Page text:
Gitlab vs GitHub
As mentioned, GitHub is just a hosting platform and as such other platforms can also host git. GitLab is one such popular alternative and is similar to GitHub in that they are both web-based and hold repositories to assist in managing large coding projects. Both prevent bugs and serious issues when multiple developers work on a project by allowing developers to easily track changes and fix bugs.
However, there are some differences between the two platforms. Depending on the aims of your team or project, you may prefer one over the other.
GitHub, for instance, may serve a larger team of developers lured by its easy to use interface and huge database of open-source code with helpful guides. Its community is vast and well-established. That means that individual developers or a GitHub student can go in and collaborate with other individuals without a team already in place.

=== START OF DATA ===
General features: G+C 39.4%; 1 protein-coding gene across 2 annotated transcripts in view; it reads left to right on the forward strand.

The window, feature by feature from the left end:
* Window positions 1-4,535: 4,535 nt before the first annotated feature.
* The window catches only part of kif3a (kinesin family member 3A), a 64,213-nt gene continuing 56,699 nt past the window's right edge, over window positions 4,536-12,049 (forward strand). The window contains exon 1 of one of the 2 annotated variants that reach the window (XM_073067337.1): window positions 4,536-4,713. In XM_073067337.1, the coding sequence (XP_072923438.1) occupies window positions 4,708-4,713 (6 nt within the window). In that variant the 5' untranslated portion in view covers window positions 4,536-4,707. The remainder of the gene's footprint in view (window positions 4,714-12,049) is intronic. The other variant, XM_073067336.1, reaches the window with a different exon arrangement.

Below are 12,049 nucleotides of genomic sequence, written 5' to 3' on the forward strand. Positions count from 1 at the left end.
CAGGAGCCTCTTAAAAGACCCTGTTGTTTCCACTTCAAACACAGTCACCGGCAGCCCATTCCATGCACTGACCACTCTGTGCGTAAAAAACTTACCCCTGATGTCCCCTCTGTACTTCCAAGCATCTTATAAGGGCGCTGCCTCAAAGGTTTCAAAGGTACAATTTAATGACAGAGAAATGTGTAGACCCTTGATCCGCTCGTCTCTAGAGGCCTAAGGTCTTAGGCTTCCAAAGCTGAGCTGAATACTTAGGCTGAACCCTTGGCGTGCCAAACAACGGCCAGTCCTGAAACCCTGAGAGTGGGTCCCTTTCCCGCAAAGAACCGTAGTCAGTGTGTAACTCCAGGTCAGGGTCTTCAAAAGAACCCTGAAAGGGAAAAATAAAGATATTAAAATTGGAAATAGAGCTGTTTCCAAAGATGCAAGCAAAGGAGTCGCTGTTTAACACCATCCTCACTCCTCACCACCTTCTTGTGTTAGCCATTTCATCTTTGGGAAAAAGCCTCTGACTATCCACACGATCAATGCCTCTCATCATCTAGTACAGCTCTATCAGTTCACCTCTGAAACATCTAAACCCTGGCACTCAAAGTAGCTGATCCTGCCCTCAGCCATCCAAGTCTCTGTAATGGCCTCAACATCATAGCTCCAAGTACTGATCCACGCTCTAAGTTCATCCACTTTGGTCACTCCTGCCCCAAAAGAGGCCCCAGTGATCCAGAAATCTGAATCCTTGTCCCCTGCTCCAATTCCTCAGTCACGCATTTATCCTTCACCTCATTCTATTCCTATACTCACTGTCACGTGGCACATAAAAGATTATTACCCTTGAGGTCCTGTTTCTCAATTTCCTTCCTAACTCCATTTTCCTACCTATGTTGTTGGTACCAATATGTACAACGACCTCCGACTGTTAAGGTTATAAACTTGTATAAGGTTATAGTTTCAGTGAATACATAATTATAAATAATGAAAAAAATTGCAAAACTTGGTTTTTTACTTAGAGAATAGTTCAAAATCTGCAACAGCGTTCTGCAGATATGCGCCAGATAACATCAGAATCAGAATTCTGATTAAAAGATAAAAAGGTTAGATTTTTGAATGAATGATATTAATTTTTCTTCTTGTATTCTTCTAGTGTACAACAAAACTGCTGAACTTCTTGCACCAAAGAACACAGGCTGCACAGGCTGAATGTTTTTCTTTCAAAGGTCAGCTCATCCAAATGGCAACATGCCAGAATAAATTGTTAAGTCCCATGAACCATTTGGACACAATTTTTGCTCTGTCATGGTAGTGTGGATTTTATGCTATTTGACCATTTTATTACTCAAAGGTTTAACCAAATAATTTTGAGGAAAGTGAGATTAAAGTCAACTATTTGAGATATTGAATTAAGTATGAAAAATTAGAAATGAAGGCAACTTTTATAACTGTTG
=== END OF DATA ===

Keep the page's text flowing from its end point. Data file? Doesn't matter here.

Its offering of pull requests and comments that automatically close when they merge with the repo make issue tracking easier. In addition, there are some unique features to the platform such as GitHub Actions aimed at automating all software workflows, GitHub Markdown, which stylizes text, or GitHub CoPilot, which autocompletes code.
What it has in easy utility for large collaborative projects, it lacks when it comes to API development with GitHub API having a rate limit — a shortcoming for GitHub applications. The price could also be prohibitive.
GitLab, on the other hand, is continuously evolving, with new features added all the time. If you prefer a command-line interface, GitLab has that covered. It also supports CI/CD (continuous integration or continuous development) and, like GitHub, offers pull requests and code can be easily managed. Unlike GitHub, it lets users locate a repository within an organization while still under the free plan. The community on GitLab is still relatively small, but it is favoured for DevOps.
In a nutshell, GitLab could be a less expensive option but GitHub has the advantage. As coding skills and virtual programs become more coveted, GitHub's prominence will likely follow suit.